Many, many people across the political spectrum are concerned about the dire state of government schools today. Not only are too many students arriving at college illiterate, innumerate, and ignorant, but many also had to survive a dangerous and destructive time in government schools.
Competition Is Key
Free society advocates argue that a market solution—thriving competition—is the key to change. In his 1960 Constitution of Liberty, Friedrich Hayek proposed a plan to take the government out of the business of schooling by providing parents with publicly-funded vouchers with which to pay for any school of their choice.
As has been shown by Professor Milton Friedman (M. Friedman, The role of government in education, 1955), it would now be entirely practicable to defray the costs of general education out of the public purse without maintaining government schools, by giving the parents vouchers covering the cost of education of each child which they could hand over to schools of their choice. It may still be desirable that government directly provide schools in a few isolated communities where the number of children is too small (and the average cost of education therefore too high) for privately run schools. But with respect to the great majority of the population, it would undoubtedly be possible to leave the organization and management of education entirely to private efforts, with the government providing merely the basic finance and ensuring a minimum standard for all schools where the vouchers could be spent.” (F. A. Hayek, 1960, section 24.3)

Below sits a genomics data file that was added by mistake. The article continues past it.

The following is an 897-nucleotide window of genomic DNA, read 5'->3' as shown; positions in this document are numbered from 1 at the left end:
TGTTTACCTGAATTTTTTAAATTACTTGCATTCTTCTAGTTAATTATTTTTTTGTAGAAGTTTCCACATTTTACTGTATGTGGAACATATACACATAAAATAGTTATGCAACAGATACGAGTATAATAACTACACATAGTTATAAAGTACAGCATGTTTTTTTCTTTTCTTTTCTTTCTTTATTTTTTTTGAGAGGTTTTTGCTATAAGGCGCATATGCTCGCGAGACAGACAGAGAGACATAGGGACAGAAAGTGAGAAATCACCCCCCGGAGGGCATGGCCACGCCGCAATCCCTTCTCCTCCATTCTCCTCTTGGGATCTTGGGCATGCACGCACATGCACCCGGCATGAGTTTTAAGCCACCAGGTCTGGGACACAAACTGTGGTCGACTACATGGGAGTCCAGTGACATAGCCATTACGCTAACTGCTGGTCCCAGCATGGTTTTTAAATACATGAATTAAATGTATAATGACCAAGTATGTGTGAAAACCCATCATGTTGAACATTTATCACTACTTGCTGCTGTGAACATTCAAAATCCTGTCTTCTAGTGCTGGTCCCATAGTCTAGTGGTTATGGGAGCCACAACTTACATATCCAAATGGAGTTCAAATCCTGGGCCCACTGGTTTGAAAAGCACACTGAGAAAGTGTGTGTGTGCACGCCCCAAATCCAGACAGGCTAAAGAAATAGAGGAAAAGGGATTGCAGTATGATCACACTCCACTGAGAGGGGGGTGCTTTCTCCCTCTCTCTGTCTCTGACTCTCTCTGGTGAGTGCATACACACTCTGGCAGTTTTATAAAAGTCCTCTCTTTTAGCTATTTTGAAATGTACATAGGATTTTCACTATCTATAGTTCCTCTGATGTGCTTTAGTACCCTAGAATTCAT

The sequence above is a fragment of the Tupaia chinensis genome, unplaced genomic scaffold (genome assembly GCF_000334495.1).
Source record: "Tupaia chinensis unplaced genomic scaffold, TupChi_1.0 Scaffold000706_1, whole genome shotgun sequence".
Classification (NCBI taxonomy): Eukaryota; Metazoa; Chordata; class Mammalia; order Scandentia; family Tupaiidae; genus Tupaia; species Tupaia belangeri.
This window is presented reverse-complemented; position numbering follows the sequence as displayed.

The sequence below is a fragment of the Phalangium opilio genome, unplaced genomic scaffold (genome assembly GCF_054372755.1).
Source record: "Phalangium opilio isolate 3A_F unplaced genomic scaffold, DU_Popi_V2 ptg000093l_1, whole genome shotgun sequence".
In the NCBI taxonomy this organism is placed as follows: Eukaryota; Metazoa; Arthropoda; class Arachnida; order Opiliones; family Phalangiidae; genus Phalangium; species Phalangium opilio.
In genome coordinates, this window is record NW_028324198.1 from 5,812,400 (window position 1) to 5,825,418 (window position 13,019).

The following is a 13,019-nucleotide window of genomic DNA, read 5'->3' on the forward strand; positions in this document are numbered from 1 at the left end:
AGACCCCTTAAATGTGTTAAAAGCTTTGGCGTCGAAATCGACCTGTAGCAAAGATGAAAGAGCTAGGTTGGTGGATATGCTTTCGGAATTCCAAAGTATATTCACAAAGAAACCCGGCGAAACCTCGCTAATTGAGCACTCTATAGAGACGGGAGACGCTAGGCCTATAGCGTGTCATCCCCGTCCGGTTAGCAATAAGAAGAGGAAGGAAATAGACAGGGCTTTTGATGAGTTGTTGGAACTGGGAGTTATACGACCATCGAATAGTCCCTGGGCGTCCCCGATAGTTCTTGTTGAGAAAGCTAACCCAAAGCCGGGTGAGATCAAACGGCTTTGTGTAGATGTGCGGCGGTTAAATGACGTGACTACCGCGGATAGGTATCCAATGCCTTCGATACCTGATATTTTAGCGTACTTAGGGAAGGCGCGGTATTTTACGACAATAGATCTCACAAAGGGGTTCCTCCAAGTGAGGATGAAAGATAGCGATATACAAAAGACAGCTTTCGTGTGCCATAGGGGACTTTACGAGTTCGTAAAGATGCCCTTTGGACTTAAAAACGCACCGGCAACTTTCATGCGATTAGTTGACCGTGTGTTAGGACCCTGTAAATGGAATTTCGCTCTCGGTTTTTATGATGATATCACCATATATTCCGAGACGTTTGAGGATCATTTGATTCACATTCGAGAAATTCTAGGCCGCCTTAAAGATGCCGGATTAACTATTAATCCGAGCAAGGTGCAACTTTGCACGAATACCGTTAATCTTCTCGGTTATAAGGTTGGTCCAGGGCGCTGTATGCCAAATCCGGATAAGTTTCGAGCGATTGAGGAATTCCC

Many free society advocates have been campaigning for voucher systems for the past 2-25 years, and some cities (Milwaukee and New Orleans) and states (Florida) have instituted them.
The main opposition to school vouchers is that they threaten to put public education in direct competition with private education, reducing and reallocating public school funding to private schools. Of course, the teachers’ unions and the National Education Association are against them.
But I have an entirely different reason to oppose vouchers, and it revolves around the phrase “ensuring a minimum standard for all schools where vouchers could be spent.” Contrary to the opponents who worry that vouchers will undermine the public schools, I’m sure they will undermine—level—the private ones.
Follow the Money
That’s because whoever controls the money controls the curriculum.
I founded and ran Council Oak Montessori School for children 3-15 years old for 27 years. It is a classic Montessori school; we do almost nothing like a traditional school, yet we’ve been cited, twice, in Chicago Magazine as one of the best private elementary schools in the city. Our outcomes are remarkable, but not easily standardized. Our students generally do well on standardized tests, but that’s not why we’re good.